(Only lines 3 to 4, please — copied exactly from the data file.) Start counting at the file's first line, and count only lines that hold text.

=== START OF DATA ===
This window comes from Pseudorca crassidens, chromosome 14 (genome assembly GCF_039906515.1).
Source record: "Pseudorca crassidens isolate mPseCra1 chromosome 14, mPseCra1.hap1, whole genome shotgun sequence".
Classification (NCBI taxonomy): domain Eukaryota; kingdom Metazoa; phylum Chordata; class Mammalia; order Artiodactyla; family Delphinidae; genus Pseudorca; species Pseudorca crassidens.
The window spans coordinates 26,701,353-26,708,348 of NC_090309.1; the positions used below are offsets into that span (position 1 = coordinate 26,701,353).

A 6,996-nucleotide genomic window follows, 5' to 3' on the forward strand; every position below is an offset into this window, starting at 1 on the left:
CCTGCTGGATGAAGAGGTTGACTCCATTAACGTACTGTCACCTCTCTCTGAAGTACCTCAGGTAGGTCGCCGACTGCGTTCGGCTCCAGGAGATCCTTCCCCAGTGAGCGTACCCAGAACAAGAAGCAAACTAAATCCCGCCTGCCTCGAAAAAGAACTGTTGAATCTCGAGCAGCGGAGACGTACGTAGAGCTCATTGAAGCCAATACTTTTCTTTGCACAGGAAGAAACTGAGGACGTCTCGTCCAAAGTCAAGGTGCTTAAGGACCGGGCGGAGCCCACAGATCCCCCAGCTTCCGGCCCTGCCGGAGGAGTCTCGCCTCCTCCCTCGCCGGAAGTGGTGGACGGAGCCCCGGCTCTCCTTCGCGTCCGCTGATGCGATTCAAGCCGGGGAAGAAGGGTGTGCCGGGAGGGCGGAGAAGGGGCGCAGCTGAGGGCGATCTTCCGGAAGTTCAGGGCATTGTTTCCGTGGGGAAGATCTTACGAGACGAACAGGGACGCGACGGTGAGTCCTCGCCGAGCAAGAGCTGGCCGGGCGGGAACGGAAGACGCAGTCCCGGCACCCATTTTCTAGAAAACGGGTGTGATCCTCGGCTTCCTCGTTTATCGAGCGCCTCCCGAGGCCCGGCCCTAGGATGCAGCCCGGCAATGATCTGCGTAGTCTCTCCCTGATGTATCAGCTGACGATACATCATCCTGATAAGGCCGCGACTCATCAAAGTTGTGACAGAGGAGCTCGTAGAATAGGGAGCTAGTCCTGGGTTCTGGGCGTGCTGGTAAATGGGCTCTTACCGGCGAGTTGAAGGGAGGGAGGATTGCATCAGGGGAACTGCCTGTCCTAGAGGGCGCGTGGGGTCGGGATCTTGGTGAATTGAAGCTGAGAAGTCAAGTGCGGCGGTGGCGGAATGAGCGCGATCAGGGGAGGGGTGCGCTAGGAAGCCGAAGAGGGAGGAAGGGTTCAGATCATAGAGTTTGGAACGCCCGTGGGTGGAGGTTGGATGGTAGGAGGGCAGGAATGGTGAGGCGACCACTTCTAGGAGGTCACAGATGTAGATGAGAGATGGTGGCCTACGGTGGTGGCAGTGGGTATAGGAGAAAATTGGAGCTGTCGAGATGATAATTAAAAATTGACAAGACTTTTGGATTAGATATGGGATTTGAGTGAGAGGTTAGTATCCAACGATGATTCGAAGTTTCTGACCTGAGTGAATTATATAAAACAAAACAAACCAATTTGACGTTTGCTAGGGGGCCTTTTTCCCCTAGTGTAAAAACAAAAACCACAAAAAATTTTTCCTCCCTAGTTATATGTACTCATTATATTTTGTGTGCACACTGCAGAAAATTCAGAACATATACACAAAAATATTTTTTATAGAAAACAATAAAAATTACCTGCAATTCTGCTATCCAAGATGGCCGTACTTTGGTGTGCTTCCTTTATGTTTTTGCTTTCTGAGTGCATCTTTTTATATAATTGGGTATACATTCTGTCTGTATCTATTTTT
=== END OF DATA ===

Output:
Classification (NCBI taxonomy): domain Eukaryota; kingdom Metazoa; phylum Chordata; class Mammalia; order Artiodactyla; family Delphinidae; genus Pseudorca; species Pseudorca crassidens.
The window spans coordinates 26,701,353-26,708,348 of NC_090309.1; the positions used below are offsets into that span (position 1 = coordinate 26,701,353).